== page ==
International law recognizes tow categories of situations relevant to this Handbook, each of which is governed by a different set of norms. In pre- and post-conflict situations, human rights law applies even when tensions, disturbances or disasters may contribute to an escalation of conflict short of a systematic and sustained use of armed force. In some situations of non-international armed conflict, certain principles of humanitarian law apply along with many human rights guarantees. As conflict escalates and finally erupts into the use of armed force, human rights law is increasingly subject to restrictions and, in extreme cases, even derogation (suspension), except for a core of defined non-derogable rights. In contrast, the provisions of humanitarian law that apply to non-international armed conflict bind every party to the conflict absolutely-- without restriction or derogation.[5] Those provisions impose, inter alia, legal obligations for the protection of persons who do not, or who no longer, take an active part in the armed hostilities. The application of such protections under international humanitarian law helps prevent further violence in situations of armed conflict.[6]


1 A modern and still-debated development in the analysis of international human rights norms infers a binding effect on individuals even when the norms are addressing states. This third party or drittwirkung effect is said to impose individual duties to refrain from such conduct as prohibited discrimination or domestic violence. For a discussion of the issue see ANDREW CLAPHAM, Human Rights in the Private Sphere 89-149 (1993).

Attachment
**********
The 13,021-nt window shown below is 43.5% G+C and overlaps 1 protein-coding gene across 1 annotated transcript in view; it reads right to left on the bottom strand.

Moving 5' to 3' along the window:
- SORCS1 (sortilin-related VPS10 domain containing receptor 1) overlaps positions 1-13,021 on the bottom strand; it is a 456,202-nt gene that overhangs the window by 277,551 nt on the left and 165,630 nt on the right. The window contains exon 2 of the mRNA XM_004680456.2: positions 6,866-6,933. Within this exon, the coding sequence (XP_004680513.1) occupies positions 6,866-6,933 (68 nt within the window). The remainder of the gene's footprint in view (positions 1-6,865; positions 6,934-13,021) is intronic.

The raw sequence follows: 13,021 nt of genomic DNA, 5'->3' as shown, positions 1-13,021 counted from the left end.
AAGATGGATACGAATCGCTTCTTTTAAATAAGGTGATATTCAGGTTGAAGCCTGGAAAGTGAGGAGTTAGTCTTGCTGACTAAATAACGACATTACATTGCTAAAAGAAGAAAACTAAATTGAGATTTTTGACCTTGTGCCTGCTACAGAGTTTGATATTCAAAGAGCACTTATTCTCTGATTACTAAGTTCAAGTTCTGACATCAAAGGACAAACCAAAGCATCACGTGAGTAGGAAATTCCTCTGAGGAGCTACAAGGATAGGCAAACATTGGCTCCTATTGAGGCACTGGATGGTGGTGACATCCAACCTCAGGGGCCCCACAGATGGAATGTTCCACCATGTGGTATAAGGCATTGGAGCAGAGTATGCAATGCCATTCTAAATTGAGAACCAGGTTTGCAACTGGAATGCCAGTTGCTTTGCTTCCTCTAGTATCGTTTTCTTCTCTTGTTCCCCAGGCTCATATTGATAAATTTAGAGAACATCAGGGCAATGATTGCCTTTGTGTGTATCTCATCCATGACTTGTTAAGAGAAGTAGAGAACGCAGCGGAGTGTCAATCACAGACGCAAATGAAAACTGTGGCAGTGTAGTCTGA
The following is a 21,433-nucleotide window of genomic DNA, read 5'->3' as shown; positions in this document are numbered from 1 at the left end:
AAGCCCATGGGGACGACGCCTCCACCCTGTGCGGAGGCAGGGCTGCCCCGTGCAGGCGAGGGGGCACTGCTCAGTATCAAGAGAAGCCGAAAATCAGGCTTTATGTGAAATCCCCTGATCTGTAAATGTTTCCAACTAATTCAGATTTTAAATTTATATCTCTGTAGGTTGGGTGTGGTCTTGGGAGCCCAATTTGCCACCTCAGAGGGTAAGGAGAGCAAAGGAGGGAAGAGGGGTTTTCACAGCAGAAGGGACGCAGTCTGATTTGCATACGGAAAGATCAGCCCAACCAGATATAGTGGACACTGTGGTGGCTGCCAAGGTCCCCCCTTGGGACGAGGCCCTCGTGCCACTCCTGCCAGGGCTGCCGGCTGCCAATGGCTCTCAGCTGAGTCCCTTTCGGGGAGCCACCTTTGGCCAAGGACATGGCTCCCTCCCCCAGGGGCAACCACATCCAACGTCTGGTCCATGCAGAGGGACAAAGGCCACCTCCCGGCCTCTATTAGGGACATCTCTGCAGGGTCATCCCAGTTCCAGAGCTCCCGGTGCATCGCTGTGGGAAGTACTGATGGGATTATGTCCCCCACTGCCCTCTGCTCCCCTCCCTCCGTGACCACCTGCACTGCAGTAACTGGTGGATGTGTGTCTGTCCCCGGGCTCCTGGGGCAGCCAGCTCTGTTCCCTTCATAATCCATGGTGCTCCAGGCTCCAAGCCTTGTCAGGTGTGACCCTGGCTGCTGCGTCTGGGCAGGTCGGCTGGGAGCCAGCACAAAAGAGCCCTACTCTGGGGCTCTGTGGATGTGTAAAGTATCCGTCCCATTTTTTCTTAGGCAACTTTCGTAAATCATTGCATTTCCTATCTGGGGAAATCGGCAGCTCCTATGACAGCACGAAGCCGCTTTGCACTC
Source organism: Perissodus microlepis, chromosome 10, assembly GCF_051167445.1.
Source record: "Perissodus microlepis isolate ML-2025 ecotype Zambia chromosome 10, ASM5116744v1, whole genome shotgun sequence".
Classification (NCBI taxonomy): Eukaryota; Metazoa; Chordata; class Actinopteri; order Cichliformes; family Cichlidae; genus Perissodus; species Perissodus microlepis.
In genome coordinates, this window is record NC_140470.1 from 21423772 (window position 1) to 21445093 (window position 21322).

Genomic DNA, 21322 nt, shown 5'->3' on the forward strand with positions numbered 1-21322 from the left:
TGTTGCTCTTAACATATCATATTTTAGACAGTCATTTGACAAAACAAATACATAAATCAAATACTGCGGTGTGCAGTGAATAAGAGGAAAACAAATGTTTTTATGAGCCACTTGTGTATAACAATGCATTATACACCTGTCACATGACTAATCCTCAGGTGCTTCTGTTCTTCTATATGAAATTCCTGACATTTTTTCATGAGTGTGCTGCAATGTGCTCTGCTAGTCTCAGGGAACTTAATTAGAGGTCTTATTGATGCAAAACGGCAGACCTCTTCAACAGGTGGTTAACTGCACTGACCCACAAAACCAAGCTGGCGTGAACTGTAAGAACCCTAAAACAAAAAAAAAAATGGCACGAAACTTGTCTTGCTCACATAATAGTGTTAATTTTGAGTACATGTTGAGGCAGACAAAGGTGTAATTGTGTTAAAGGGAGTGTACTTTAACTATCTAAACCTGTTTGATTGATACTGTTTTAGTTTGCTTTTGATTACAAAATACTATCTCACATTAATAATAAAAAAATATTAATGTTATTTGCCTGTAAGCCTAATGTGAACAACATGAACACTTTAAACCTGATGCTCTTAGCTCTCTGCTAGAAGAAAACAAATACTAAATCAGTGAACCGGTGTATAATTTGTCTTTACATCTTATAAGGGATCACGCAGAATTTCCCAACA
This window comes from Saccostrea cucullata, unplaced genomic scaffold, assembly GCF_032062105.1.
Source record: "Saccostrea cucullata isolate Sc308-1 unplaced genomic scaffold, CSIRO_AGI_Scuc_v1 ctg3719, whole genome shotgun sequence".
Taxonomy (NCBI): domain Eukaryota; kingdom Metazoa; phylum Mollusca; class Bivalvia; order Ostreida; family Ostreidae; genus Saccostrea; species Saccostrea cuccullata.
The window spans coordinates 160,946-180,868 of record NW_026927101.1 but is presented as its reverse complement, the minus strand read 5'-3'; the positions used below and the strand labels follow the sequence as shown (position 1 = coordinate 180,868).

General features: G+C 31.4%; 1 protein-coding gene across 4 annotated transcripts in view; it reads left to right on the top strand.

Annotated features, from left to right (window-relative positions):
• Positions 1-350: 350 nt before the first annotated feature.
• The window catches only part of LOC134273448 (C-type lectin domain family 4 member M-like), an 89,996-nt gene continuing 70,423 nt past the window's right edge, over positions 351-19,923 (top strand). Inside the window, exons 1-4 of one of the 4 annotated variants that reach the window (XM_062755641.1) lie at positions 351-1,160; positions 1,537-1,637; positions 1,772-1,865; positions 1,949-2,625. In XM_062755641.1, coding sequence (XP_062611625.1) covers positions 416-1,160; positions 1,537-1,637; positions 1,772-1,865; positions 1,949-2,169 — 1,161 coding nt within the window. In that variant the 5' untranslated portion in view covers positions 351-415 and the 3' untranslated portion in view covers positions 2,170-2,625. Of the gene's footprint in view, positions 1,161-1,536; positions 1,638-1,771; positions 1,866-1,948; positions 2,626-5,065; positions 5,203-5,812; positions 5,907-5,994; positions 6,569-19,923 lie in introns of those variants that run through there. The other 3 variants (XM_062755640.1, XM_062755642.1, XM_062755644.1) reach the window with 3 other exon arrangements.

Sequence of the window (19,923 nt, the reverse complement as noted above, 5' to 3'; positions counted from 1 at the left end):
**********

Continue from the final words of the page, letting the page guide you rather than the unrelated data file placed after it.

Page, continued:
2 Customary international law results primarily from a general and consistent practice of states followed from a sense of legal obligation. A rarely-invoked exception exempts sates from a particular obligation if the state openly and persistently objects to the practice prior to formation of the norm. Regional customary law may establish more stringent standards than universal custom.

3 For customary norms that are not jus cogens, states may invoke the rarely-used customary law doctrines of necessity and force majeure in every exceptional cases to justify temporary suspension of human rights norms that are not jus cogens. "Necessity" refers to a duress of circumstances that allows for no other acceptable choice. "Force majeure" refers to an eternal act beyond ones control that thwarts compliance and cannot be avoided with due care.

4 Common Article 3 is widely considered to have acquired the status of customary international law binding on all states. Some provisions of Protocol II, which elaborates on and authoritatively interprets Common Article 3, have been suggested to constitute customary international law binding on all parties to all internal armed conflicts.

5 The international Tribunal for the Former Yugoslavia recently applied certain humanitarian law provisions in situations that arguably fell short of the threshold of armed conflict required by the treaties. Dusko Tadic a/k/a "Dule" v. The Prosecutor, Decision on the Defence Motion for Interlocutory Appeal on Jurisdiction, Case No. IT-94-1-AR72 (2 Oct. 1995), paras. 66-70. The decision may be viewed as an effort to extend the protection of humanitarian law to supplement human rights law provisions which traditionally govern those situations.

6 For a description of the International Committee of the Red Cross, which addresses escalating conflict and offers humanitarian services to parties to an armed conflict, see Annex D, Directory, Part II.